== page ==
A Sculpture/Chair That Asks "Who Is Going to Grab My Booty?"
Martine Syms' "chair" sculptures are more than meets the eye.
Martine Syms, Aunty (11), 2018, painted steel chair, woven polyester strap © Martine Syms, courtesy Sadie Coles HQ, London. Photography: Robert Glowacki
The woven polyester coverings of a steel chair don’t seem like an obvious choice for an artist’s canvas, but Martine Syms has proven herself to be not your typical thinker. As part of the American artist’s 2018 exhibition at Sadie Coles HQ in London, she produced a set of a dozen chairs adorned with fluorescent straps covered in the printed text. (The chairs were also shown at this year's Frieze London.) It sounds simple, perhaps, but the blending of art and industrial design, and neon and sans serif words is a visual treat for the eyes, something that's greater than the sum of its parts.
Syms has long played with color, text, and dialogue; bending and contouring it to do as she pleases. For her “'Incense Sweaters & Ice” exhibit at Graham Foundation in Chicago, text was stretched vertically and colored purple on a white wall; for “Projects 106: Martine Syms” at Museum of Modern Art in New York, similarly styled with likewise colors; and for “Fact & Trouble” at the Institute of Contemporary Arts in London, a chunky black font on plain white walls. This previous work put human-sized text on massive walls, but for her chairs, Syms is playing with scale, shrinking the font size down to something you might find on a graphic T-shirt.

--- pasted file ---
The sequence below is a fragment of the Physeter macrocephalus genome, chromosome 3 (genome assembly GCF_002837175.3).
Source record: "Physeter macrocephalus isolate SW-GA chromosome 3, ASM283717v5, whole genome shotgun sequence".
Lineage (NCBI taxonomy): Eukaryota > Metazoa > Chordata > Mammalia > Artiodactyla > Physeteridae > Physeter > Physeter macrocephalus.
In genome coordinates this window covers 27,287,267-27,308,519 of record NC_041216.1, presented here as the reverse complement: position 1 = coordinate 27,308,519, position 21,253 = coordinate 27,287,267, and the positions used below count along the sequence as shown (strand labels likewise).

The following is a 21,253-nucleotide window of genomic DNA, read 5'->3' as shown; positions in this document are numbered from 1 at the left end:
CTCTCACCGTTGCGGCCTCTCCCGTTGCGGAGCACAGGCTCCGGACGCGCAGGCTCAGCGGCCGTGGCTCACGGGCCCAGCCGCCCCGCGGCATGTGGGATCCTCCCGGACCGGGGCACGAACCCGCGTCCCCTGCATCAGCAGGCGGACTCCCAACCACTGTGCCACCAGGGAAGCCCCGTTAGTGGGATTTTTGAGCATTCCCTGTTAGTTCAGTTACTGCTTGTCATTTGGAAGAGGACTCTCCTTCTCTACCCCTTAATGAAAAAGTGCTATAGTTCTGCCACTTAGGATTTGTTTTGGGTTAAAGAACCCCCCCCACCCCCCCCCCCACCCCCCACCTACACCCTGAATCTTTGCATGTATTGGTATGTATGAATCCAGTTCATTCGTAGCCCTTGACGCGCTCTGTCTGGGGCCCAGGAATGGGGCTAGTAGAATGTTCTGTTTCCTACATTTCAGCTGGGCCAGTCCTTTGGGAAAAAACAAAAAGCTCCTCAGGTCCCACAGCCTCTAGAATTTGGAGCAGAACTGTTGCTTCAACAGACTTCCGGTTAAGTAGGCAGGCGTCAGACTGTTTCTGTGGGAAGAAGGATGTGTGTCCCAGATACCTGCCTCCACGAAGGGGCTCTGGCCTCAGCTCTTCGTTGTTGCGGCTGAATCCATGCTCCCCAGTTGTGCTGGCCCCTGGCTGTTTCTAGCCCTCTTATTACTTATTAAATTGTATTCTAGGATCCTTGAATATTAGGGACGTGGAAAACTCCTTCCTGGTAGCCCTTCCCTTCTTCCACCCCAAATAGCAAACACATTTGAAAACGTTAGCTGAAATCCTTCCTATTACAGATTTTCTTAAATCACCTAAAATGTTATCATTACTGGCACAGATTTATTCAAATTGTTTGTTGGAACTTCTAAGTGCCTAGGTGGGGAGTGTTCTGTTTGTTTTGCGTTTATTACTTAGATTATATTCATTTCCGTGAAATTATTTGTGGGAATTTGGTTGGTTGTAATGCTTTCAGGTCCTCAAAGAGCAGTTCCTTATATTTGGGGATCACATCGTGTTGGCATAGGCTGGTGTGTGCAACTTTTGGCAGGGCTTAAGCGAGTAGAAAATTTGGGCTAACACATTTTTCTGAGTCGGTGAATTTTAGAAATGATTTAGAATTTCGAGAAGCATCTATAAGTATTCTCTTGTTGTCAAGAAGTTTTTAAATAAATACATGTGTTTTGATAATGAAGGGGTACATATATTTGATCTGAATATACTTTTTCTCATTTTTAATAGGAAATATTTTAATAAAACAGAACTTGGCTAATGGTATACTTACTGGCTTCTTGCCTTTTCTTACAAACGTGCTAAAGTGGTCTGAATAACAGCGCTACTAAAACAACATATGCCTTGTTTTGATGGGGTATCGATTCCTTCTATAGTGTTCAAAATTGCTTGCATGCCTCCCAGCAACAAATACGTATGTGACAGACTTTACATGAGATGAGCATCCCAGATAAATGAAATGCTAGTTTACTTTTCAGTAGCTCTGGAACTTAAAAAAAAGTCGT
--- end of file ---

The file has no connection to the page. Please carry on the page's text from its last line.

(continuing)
The chair sculptures are comprised of a steel frame that has been painted black with the seat and back upholstered with woven, text-adorned polyester straps. The writing on the chairs ranges from “WHO IS GOING TO GRAB MY BOOTY?” to “ACID WEED XANAX MUSHROOMS MDMA COKE K” and “STOP PROTECTING YOURSELF.” Even though a sculpture-chair covered in slogans risks veering into novelty, the result is something you admire in the context of a gallery but also would like to have in your very cool dining room.
Much of Syms’ work usually relies on video and performance to drive at the tension between identity and contemporary life. These brightly colored chairs seem to have a similar effect, blending sharp humor and astute commentary in a way that feels bold and fresh.